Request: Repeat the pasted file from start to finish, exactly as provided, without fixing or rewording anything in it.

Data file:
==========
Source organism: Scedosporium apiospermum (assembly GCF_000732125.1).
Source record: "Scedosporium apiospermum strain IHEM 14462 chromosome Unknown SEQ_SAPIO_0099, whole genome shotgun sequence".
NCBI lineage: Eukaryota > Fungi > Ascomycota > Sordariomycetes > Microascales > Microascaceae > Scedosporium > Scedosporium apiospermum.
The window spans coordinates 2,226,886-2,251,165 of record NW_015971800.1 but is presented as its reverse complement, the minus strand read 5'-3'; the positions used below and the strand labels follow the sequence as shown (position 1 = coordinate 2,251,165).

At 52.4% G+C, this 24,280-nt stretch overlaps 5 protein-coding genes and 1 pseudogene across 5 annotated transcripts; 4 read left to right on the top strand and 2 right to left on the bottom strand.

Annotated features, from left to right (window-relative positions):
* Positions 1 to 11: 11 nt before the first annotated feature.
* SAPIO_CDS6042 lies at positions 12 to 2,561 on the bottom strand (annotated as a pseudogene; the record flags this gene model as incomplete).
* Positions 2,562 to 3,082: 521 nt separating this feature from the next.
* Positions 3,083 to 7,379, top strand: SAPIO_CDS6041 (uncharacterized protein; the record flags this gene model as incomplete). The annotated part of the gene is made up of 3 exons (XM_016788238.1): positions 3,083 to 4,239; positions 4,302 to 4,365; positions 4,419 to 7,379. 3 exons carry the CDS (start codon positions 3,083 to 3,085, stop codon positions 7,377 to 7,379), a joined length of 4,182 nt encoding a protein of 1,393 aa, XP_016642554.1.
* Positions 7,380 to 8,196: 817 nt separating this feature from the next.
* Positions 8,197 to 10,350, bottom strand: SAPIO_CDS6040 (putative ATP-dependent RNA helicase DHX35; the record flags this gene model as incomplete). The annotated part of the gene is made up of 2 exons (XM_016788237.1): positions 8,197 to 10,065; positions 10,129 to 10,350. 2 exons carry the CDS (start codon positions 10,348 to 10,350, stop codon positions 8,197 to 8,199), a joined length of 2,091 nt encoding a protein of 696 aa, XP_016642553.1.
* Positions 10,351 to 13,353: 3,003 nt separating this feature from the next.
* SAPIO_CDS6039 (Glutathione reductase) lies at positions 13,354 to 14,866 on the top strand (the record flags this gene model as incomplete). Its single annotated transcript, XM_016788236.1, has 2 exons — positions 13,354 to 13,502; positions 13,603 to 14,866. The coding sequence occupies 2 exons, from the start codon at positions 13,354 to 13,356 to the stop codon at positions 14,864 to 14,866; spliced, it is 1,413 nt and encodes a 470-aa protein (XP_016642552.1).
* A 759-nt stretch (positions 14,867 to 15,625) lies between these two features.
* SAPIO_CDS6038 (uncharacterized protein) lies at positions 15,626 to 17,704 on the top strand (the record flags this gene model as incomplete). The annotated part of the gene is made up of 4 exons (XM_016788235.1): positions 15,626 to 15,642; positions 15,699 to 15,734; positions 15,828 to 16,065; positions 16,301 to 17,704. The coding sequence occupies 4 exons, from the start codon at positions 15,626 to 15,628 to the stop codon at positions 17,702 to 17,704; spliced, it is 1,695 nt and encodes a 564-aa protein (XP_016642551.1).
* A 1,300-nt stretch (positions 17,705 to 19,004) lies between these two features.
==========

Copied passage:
Source organism: Scedosporium apiospermum (assembly GCF_000732125.1).
Source record: "Scedosporium apiospermum strain IHEM 14462 chromosome Unknown SEQ_SAPIO_0099, whole genome shotgun sequence".
NCBI lineage: Eukaryota > Fungi > Ascomycota > Sordariomycetes > Microascales > Microascaceae > Scedosporium > Scedosporium apiospermum.
The window spans coordinates 2,226,886-2,251,165 of record NW_015971800.1 but is presented as its reverse complement, the minus strand read 5'-3'; the positions used below and the strand labels follow the sequence as shown (position 1 = coordinate 2,251,165).

At 52.4% G+C, this 24,280-nt stretch overlaps 5 protein-coding genes and 1 pseudogene across 5 annotated transcripts; 4 read left to right on the top strand and 2 right to left on the bottom strand.

Annotated features, from left to right (window-relative positions):
* Positions 1 to 11: 11 nt before the first annotated feature.
* SAPIO_CDS6042 lies at positions 12 to 2,561 on the bottom strand (annotated as a pseudogene; the record flags this gene model as incomplete).
* Positions 2,562 to 3,082: 521 nt separating this feature from the next.
* Positions 3,083 to 7,379, top strand: SAPIO_CDS6041 (uncharacterized protein; the record flags this gene model as incomplete). The annotated part of the gene is made up of 3 exons (XM_016788238.1): positions 3,083 to 4,239; positions 4,302 to 4,365; positions 4,419 to 7,379. 3 exons carry the CDS (start codon positions 3,083 to 3,085, stop codon positions 7,377 to 7,379), a joined length of 4,182 nt encoding a protein of 1,393 aa, XP_016642554.1.
* Positions 7,380 to 8,196: 817 nt separating this feature from the next.
* Positions 8,197 to 10,350, bottom strand: SAPIO_CDS6040 (putative ATP-dependent RNA helicase DHX35; the record flags this gene model as incomplete). The annotated part of the gene is made up of 2 exons (XM_016788237.1): positions 8,197 to 10,065; positions 10,129 to 10,350. 2 exons carry the CDS (start codon positions 10,348 to 10,350, stop codon positions 8,197 to 8,199), a joined length of 2,091 nt encoding a protein of 696 aa, XP_016642553.1.
* Positions 10,351 to 13,353: 3,003 nt separating this feature from the next.
* SAPIO_CDS6039 (Glutathione reductase) lies at positions 13,354 to 14,866 on the top strand (the record flags this gene model as incomplete). Its single annotated transcript, XM_016788236.1, has 2 exons — positions 13,354 to 13,502; positions 13,603 to 14,866. The coding sequence occupies 2 exons, from the start codon at positions 13,354 to 13,356 to the stop codon at positions 14,864 to 14,866; spliced, it is 1,413 nt and encodes a 470-aa protein (XP_016642552.1).
* A 759-nt stretch (positions 14,867 to 15,625) lies between these two features.
* SAPIO_CDS6038 (uncharacterized protein) lies at positions 15,626 to 17,704 on the top strand (the record flags this gene model as incomplete). The annotated part of the gene is made up of 4 exons (XM_016788235.1): positions 15,626 to 15,642; positions 15,699 to 15,734; positions 15,828 to 16,065; positions 16,301 to 17,704. The coding sequence occupies 4 exons, from the start codon at positions 15,626 to 15,628 to the stop codon at positions 17,702 to 17,704; spliced, it is 1,695 nt and encodes a 564-aa protein (XP_016642551.1).
* A 1,300-nt stretch (positions 17,705 to 19,004) lies between these two features.